Legislation the House is expected to take up this week would make it virtually impossible to get judges to certify class-action lawsuits, according to the bill's critics. Its supporters, including the U.S. Chamber of Commerce, say it would merely foil suits that benefit no one but lawyers.
The House Judiciary Committee approved HR1927 last summer, and the Rules Committee is expected to send it to the House floor this week. The bill, sponsored by Rep. Bob Goodlatte (R-Va.) and titled the “Fairness in Class Action Litigation of 2015,” would prohibit class-action lawsuits that seek money for personal injury or monetary loss unless each class member “suffered the same type and scope of injury.”
In healthcare, class-action lawsuits are often filed in cases involving data breaches and investor grievances. For example, hospital chain HCA holdings recently agreed to pay $215 million to settle a class-action lawsuit filed by shareholders who alleged the company used misleading information to sell stock during its initial public offering.
Also, a number of potential class-action lawsuits were filed last year against Premera Blue Cross and Anthem after the companies disclosed data breaches that exposed the records of millions of members.
The Premera cases have been consolidated, as have the Anthem ones, and are now in federal district courts. They are seeking class-action status but have not yet been certified as class-action suits. A judge must certify a case as a class-action suit before it can officially be considered one.
An attorney representing plaintiffs suing Premera, James Bilsborrow with Weitz & Luxenberg, said HR1927 “could potentially have devastating effects for victims of healthcare breaches.”
Bilsborrow said that's because the bill would require that every member of the class in a data breach case suffer the exact same type of fraud. He called that “unrealistic” given that breach victims can face financial, social security, unemployment and/or medical frauds, among others.
The bill, he said, is “an attempt to prevent consumers from holding companies accountable when they screw up.”
The bill would alter the requirement under current law that plaintiffs in a class-action suit have suffered similar harms.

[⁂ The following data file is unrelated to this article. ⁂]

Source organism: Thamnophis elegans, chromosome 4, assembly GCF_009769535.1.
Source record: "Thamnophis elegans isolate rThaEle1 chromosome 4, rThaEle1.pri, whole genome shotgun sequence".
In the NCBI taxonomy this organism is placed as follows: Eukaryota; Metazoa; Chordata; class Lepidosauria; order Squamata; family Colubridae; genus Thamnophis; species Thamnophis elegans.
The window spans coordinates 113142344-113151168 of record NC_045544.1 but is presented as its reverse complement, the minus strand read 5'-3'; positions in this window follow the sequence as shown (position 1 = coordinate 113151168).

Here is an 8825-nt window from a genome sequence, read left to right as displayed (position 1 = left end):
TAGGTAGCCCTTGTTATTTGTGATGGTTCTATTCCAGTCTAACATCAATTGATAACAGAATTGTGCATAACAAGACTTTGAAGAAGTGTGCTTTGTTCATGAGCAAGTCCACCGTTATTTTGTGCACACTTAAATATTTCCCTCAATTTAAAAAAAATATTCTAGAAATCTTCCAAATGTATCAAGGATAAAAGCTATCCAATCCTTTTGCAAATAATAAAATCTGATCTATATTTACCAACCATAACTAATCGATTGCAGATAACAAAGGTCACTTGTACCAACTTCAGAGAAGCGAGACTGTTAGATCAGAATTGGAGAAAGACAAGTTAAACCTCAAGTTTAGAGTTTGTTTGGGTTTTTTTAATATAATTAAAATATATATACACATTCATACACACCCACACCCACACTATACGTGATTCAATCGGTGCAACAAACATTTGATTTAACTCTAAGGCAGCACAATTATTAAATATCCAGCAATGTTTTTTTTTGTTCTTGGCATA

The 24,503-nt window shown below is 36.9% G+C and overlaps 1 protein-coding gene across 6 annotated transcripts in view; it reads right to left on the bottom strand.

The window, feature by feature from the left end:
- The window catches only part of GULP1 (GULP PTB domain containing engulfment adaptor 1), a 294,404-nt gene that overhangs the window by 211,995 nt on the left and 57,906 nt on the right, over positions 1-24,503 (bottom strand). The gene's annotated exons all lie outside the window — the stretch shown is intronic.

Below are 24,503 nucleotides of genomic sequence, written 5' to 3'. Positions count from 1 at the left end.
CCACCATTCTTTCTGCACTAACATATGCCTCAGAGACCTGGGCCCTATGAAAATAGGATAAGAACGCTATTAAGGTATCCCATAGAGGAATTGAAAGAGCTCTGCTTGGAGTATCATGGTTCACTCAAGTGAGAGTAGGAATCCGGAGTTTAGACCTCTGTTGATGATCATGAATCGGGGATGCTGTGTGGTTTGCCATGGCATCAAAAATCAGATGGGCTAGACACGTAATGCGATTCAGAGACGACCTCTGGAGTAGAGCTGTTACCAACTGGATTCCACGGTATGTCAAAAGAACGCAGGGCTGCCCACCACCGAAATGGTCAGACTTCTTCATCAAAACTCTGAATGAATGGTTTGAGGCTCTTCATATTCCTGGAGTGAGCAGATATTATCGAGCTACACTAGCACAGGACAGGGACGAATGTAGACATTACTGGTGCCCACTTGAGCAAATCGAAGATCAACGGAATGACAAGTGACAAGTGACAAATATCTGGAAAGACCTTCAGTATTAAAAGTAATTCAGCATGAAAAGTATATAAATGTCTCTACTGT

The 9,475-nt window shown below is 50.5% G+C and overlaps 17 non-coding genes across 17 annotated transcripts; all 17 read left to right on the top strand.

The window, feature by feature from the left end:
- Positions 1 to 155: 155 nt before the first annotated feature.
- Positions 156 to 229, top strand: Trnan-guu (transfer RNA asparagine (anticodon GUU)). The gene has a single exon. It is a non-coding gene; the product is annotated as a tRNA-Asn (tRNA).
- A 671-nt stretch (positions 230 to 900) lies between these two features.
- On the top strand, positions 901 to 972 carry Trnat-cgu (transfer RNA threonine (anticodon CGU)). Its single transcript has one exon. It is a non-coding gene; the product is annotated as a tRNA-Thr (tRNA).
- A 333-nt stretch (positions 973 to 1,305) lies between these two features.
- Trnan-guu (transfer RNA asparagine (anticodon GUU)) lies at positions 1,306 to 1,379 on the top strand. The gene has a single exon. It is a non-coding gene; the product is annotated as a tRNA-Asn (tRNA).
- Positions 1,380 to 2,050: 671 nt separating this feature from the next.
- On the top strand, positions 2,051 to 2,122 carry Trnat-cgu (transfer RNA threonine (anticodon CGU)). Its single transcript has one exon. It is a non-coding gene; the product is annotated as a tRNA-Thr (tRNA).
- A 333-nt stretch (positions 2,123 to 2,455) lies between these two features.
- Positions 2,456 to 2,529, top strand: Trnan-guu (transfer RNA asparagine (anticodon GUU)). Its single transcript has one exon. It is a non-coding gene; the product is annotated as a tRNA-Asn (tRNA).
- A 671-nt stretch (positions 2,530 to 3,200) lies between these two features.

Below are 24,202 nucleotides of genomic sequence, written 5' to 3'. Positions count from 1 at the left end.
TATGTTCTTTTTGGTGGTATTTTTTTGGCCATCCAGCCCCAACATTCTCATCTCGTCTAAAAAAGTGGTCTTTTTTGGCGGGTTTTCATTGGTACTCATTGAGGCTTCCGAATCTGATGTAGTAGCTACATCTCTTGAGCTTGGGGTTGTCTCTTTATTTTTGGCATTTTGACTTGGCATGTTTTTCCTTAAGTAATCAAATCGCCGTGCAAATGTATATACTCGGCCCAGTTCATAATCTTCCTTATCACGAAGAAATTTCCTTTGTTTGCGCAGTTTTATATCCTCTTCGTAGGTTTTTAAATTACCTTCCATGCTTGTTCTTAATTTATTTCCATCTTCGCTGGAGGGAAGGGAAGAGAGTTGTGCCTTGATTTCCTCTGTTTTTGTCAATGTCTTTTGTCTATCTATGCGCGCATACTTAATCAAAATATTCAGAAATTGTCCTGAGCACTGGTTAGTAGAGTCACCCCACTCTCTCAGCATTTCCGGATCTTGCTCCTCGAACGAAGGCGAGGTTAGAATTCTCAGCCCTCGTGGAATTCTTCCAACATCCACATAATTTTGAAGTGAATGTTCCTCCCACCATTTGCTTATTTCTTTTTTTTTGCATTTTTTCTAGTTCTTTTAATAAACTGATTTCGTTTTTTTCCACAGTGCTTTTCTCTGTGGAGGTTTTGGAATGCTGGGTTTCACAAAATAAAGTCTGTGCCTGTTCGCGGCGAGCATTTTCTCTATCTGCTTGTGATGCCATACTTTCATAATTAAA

“The way it's drafted makes it essentially impossible to ever bring a class action where the damages are going to differ substantially person-by-person,” said Paul Bland, executive director of Public Justice, which has opposed the bill. “That's true with nearly all class actions.”
Advocates for consumers and investors as well as civil rights groups are unanimously against the bill, Bland said.
The U.S. Chamber of Commerce, however, has thrown its weight behind HR1927, and that could ease its path through the legislative process in the Republican-controlled Congress.
Attempts to reach the chamber for comment Monday were unsuccessful. But Chamber Executive Vice President for Government Affairs R. Bruce Josten wrote members of Congress a letter (PDF) in June praising the bill.
In that letter, he argued that settlements in class action lawsuits rarely reward class members in any significant way. And even when the settlements are large, he wrote, an “overwhelming majority” of class members do not participate in them because they didn't have problems in the first place.
The bill, in the Chamber's view, would block class-action suits filed on behalf of people who never had any problems with a product or service. “This legislation would address the problem of overbroad, noninjury class actions, which cost millions of dollars to defend and typically result in settlements where nobody wins, except the lawyers,” Josten wrote.
But Bland said it's unlikely President Barack Obama would allow the bill to become law even if Congress approves it.
An attempt to reach a White House spokeswoman for comment was not immediately successful Monday afternoon.